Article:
'A Justice Department spokesman admitted the prosecution case was seriously weakened by the death of key witness Kenneth Burnstine, who, acting as an informant, introduced the defendants to DEA agents posing as smugglers...'
The prosecution said Burnstine, about to be sentenced after an unrelated cocaine-smuggling conviction, voluntarily approached DEA agents and offered to identify his drug-dealing contacts.
Burnstine, a convicted kingpin of South Florida drug smuggling, died in a June 16th plane crash in the Mohave Desert.'

An interesting character, see:

Sorry for wandering away from propliners, but the above may explain why there isn't much known about of Florida Airways International. "

David R. found another image of the same plane:
"There's an image of the aircraft at "

Alexandre Avrane wrote:
"Florida Airways International shut down operations after their Lockheed 18 crashed and 1 ton of majiruana was found aboard."

So it was an airline after all, sort of and short lived...

Anson Chappell wrote me, sending this photo: "I wanted to give you a link to some pictures of DC-4 C-GXKN being transported from Norman Wells NT to Hay River, via barge. The link is HERE.

"I was working in the tower the night C-GXKN caught fire and (barely) made it back to Norman Wells...
GXKN was reported to crash in Norman Wells on your section on GPSH's runway excursion. What actually happened as per the Transportation Safety Board (whose report you link to) was that a fuel line ruptured and caused a fire!
As the fuel shutoff was not on the fire checklist until near the end, the fire burned out of control for an extended period.
When they called 'mayday, we're on fire and turning back to Norman Wells', I was working the radio and looked out the window to see a fireball streaking to the ground about 10 miles away!
Their next call said they were 'going down' and I noted their DF bearing, so I would know where to send a helicopter to check for survivors - I couldn't get firetrucks to the scene as there are no roads.
A minute or so later the pilot called back, out of breath, saying, 'We're going to try to make the airport'.. The fire had extinguished during the dive!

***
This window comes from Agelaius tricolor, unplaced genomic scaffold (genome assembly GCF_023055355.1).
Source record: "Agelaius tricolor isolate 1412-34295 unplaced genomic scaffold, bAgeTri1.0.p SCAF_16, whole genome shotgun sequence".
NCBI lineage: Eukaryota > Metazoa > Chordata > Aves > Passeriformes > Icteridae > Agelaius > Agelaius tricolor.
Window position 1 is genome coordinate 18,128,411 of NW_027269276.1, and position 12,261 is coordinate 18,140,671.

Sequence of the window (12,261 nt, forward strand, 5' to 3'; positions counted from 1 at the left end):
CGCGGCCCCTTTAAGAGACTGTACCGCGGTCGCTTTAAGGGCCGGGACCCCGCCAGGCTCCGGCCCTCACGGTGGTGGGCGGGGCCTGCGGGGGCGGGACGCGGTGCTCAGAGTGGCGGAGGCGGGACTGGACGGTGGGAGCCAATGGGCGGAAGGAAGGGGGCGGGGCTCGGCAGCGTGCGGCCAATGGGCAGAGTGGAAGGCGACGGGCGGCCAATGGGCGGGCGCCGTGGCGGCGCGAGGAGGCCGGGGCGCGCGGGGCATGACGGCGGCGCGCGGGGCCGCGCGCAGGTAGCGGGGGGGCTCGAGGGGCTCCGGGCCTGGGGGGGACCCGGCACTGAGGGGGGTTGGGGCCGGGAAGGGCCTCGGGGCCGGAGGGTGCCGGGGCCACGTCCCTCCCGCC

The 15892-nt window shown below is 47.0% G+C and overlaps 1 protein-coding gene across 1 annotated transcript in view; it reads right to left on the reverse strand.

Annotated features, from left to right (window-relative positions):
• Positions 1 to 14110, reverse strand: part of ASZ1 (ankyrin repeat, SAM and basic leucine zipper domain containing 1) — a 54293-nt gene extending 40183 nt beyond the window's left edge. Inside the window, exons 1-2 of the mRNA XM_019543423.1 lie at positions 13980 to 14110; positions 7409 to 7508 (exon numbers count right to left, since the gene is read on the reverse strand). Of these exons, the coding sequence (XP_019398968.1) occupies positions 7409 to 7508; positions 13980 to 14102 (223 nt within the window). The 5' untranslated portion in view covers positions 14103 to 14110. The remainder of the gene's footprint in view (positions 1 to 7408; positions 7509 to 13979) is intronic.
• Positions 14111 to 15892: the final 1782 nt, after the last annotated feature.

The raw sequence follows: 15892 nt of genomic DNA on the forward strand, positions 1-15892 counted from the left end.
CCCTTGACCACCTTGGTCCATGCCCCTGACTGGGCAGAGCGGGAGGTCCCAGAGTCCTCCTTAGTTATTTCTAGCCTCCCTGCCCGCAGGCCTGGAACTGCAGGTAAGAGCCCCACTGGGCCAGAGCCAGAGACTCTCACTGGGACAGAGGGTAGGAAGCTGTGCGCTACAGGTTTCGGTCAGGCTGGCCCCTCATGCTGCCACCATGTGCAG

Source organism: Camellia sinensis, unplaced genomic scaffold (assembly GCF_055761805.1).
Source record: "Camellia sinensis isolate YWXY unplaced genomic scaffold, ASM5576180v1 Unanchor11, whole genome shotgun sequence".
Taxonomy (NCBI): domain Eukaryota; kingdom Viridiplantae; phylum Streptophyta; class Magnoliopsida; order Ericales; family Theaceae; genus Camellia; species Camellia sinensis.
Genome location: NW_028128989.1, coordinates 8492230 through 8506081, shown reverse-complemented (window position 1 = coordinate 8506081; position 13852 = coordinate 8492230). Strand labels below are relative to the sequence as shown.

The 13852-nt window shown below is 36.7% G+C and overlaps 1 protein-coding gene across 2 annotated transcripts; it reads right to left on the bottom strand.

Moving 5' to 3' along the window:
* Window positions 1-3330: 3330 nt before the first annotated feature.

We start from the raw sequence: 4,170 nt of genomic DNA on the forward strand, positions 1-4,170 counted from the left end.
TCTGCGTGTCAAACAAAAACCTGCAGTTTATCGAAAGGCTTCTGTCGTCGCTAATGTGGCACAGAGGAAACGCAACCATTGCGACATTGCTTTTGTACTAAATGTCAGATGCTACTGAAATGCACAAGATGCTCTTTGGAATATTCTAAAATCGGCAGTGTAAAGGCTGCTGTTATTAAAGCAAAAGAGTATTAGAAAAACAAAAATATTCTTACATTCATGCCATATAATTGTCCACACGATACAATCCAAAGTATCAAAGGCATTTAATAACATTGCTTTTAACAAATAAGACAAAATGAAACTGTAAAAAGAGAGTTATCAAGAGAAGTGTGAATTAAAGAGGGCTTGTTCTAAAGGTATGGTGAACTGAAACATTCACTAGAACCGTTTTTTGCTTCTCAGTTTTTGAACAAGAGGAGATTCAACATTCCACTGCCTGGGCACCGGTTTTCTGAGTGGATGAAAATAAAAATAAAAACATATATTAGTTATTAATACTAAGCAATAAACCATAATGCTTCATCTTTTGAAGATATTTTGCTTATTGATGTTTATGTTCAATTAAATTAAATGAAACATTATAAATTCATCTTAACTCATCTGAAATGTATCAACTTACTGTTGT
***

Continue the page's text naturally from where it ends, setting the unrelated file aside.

They lost number one & two engine and hydraulics on the left brakes, and all external lights were off.
I barely saw them cross the threshold (it was nighttime). When the captain applied the brakes the plane veered into the snow alongside the runway - as seen in the pictures.
The fire had completely burned through the flaps and elevators on the left side. Another minute or so and the spar would have failed..."

Ron Mak forwarded a request by Michel Anciaux to help to identify this 'mystery Convair':
Mystery Convair propliner in Chile

Michel wrote (my translation):
"If I remember correctly, I think I took this photo in Feb. 1974 in southern Chile, near some lake; considering the trees and plants in this photo it could be the area of Temuco - I don't think it was near or in the area of Frutillar.
But I am not entirely 100% sure!
Do you think someone could identify the aircraft (CV240?) and its location by this photograph?"

Alexandre Avrane of AeroTransport Data Bank suggested: "Looks like a Martin 202 of LAN !"
The book 'The Martinliners' by Gary L. Killion listed 4 Martin 202's:
CC-CLR c/n 9125 (FN 0299, rereg'd CC-CLMA/FN 261, then CC-CCK)
CC-CLS c/n 9126 (rereg'd CC-CLMB/FN 262, then CC-CCL)
CC-CLT c/n 9127 (FN 0058, rereg'd CC-CLMC/FN 263, then CC-CCM)
CC-CLU c/n 9129 (rereg'd CC-CLMD/FN 264, then CC-CCN)
The lack of pressurization was a distinct disadvantage to the use of these Martinliners, particulalrly for flights over the Andes and so 4 Convair CV340s were purchsed from Allegheny Airline during late-1960s; the 202s were relegated to the Santiago-Valdivia route.